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Setting the Record Straight

Since 2010, U.S. airlines have invested 73% of operating cash flow back into the product – including new aircraft, facilities, ground equipment and technologies – while retiring $91 billion in debt. These expenditures are extremely important. Additional details about how airlines are investing operational cash flow can be found here.

Going into the economic crisis created by the coronavirus, U.S. airlines were stronger than they’ve ever been — well-run and well-capitalized businesses with a positive outlook for overall financial health. U.S. carriers used this strength to invest heavily in their employees, who are the backbone of our industry, increasing salaries and pensions for their 750,000 direct employees over the last decade. In 2019, the U.S. airline industry’s employment reached its highest level since 2000, with 750,000 direct employees, as well as the 10 million jobs supported by the industry. In fact, from 2010-2018, the average compensation per employee rose by approximately 41%. This is a significant investment that is not captured within the narrow scope of free cash flow. Additional details about how U.S. airlines are investing in employee wages and benefits are available here.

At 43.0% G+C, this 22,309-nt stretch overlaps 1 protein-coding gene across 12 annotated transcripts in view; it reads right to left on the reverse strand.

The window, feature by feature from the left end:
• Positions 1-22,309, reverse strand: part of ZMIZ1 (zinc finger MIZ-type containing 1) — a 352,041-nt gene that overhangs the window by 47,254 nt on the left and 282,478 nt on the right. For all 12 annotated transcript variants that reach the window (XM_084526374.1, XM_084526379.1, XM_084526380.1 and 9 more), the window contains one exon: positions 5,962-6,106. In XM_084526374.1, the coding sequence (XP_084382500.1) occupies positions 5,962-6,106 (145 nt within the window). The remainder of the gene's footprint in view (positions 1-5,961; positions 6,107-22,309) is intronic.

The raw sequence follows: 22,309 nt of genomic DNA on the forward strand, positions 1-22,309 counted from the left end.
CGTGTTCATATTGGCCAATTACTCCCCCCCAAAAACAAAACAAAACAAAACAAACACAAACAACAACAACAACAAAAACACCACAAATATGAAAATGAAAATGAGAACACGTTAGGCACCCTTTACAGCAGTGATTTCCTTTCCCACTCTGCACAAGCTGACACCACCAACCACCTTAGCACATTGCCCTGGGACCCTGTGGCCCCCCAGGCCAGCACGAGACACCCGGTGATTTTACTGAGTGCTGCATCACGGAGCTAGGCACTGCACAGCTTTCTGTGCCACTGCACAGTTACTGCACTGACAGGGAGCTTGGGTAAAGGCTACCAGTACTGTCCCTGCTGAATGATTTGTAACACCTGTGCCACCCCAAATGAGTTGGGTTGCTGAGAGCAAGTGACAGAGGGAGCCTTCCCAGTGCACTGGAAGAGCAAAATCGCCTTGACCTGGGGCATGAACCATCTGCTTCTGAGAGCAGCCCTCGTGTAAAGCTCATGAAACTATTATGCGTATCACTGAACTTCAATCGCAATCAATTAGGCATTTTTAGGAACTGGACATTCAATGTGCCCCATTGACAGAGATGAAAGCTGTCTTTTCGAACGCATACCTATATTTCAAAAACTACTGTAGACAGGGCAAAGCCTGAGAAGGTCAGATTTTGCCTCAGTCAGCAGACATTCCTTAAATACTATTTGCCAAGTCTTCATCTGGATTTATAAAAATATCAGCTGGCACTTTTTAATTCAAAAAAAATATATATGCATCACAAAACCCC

This unforeseen pandemic has caused rapid and severe economic damage to the industry, over an unprecedented amount of time. Carriers are burning through cash as cancellations far outpace new bookings for U.S. carriers, planes are only 20-30% full and new bookings are implying 70-80 percent declines in traffic even as airlines make dramatic cuts in capacity — and this is getting worse each day. Right now, the collective burn rate for U.S. airline industry is $10 billion per month.

A4A has said repeatedly, this is about protecting and preserving the jobs of 750,000 U.S. airline employees, as well as the 10 million jobs supported by the airline industry.

Please find the full A4A Industry Review and Outlook by clicking here.

Data updated March 18, 2020.

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